2) You really don't understand what record labels provide? Recording studios are not cheap. Say what you will about home recording these days, but it still isn't close to matching a professional studio, with professional engineers and professional producers. The record company foots the bill up front for these things. The record companies market the albums, pitching and placing it on radio stations, etc. That's not cheap. Like I said, you can make the argument that record companies should go the way of the dinosaur, but its not because they're ripping artists off, that's an old wives tale, its because they're becoming less and less efficient at dealing with the state of the music industry today.

3) Its hard to say exactly how much is posturing. iTMS is NOT apple's core business. In a recession, they're not going to operate the store at a significant loss. I'm sorry folks. I wouldn't be surprised to see Apple sell off the iTMS's assets to somebody like Amazon. There are obviously a lot of valuable synergies there with the iPod and a directly linked music store and I'd be surprised to see those go away entirely. But I don't think this is necessarily posturing.

4) I found it kind of odd that nobody seems to question whether or not there is no price point where the iTMS could break even or operate at a profit. That seems to be the clearest avenue of attack. The studies that show $.99 as the magical barrier are a little old now. Apple might also cave in and allow record companies to restrict certain albums to "full CD only" downloads, which has been a major issue. Or they may even *gasp* charge different rates for different songs. If they did those things they might be able to get the record companies to eat a little more of the price increase. I for one would be okay with letting artists charge up to 1.50 for new hit singles but also only charging something like .50 for deep album tracks. The one price to rule them all approach seems kind of silly and it has to end EVENTUALLY.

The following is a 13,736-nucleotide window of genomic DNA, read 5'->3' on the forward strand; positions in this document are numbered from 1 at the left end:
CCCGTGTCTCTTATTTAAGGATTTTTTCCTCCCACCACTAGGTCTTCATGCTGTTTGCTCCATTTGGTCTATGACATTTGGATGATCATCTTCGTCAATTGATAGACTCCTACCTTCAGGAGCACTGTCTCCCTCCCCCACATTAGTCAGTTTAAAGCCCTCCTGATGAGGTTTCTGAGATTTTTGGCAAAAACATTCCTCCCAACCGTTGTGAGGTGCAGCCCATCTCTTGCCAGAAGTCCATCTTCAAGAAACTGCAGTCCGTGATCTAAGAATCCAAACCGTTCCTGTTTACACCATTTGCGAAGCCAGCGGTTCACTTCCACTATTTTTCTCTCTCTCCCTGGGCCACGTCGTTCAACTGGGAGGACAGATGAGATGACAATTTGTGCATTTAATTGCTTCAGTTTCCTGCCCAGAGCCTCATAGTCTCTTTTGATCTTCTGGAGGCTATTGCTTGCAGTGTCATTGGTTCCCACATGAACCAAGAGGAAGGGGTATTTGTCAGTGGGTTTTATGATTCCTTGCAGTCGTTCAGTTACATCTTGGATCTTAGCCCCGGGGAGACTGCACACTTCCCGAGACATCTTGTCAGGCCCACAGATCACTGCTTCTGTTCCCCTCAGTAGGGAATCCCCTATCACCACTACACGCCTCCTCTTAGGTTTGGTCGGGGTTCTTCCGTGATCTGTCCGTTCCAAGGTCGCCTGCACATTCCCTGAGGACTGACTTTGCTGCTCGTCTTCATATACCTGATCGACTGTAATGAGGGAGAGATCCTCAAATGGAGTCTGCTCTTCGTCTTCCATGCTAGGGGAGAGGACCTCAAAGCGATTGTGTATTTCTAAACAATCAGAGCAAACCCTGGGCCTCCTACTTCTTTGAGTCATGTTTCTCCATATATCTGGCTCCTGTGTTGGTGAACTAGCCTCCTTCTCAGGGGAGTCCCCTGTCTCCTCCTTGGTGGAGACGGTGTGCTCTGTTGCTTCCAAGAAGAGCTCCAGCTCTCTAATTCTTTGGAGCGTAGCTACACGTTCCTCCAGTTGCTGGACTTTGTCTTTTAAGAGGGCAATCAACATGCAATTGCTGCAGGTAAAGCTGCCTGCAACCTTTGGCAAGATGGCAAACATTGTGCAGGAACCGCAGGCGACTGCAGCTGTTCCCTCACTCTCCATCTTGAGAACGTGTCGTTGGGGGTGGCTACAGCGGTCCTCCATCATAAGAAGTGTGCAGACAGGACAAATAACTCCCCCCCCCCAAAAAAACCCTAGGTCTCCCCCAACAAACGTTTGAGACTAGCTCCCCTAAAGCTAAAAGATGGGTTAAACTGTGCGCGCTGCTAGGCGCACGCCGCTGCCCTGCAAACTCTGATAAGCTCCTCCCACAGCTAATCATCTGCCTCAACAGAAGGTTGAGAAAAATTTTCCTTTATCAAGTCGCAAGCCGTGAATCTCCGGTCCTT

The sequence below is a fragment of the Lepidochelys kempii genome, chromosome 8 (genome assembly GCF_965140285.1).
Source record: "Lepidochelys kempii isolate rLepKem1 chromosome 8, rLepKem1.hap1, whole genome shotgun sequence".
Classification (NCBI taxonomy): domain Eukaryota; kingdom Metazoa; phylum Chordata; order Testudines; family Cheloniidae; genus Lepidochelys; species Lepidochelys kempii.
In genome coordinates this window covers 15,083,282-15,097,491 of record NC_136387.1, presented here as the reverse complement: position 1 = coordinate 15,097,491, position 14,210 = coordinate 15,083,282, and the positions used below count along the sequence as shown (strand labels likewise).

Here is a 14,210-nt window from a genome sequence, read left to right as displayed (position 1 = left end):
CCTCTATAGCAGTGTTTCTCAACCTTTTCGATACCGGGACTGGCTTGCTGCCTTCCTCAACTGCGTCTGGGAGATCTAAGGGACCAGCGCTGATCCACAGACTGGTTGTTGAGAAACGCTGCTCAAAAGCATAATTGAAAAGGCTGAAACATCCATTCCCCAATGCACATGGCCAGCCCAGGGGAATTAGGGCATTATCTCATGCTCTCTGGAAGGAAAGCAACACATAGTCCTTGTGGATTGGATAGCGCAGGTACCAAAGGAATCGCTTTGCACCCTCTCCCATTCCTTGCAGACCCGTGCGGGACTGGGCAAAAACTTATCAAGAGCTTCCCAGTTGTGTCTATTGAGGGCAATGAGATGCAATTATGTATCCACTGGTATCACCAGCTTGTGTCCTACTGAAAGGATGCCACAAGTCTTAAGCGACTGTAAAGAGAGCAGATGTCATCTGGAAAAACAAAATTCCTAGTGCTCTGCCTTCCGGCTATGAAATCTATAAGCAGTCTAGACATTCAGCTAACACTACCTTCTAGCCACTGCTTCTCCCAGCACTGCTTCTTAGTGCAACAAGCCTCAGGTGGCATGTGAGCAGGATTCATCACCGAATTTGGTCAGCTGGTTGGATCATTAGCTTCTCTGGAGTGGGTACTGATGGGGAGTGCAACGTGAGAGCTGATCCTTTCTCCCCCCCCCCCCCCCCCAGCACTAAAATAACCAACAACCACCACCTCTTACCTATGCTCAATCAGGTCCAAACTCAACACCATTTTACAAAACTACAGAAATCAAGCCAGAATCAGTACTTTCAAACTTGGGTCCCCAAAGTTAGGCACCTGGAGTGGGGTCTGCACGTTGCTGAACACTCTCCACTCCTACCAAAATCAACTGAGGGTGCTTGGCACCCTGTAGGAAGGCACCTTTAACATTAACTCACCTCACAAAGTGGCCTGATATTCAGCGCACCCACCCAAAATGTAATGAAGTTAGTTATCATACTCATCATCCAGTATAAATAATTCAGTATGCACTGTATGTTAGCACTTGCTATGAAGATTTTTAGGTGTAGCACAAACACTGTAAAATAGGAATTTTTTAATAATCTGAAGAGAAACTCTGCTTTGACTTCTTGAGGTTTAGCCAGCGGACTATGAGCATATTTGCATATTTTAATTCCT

5) Just when the tides were starting to turn in the fight against piracy, as the ratio of legitimately download to illegally downloaded tracks started to inch higher, the music industry is risking shooting itself in the foot here.
post #33 of 81
Yeah, Apple should just start dealing directly with the artists. Maybe they can start by giving the artists the raise they want, and then say, "By the way, if you want 70 cents instead of 15, let's talk. The record companies offer very little value, and Apple could offer so much more.
And yes, Mr. Israelite, you make nothing from the sale of an iPod just like you make nothing when somebody downloads the songs for free from the Internet, so keep that in mind.
post #34 of 81
Quote:
Originally Posted by SpamSandwich View Post

Musicians, like actors are a dime a dozen and most of them will never make a lot of money... if they choose to compete in the same arena. If they specialize, however, they could do very well for themselves. Example: Moby licenses nearly all of his music for use in commercials, ads, etc. It amounts to background music.

This is a little disengenuous. There are probably a million guys out there doing the electronica "background" thing that would have no qualms about licensing their music out. Moby just had a very large amount of talent and luck. There is no "magic key" to making it in the music business. You have to be extraordinarily talented, be in the right place at the right time and mostly just get a few key people to like you.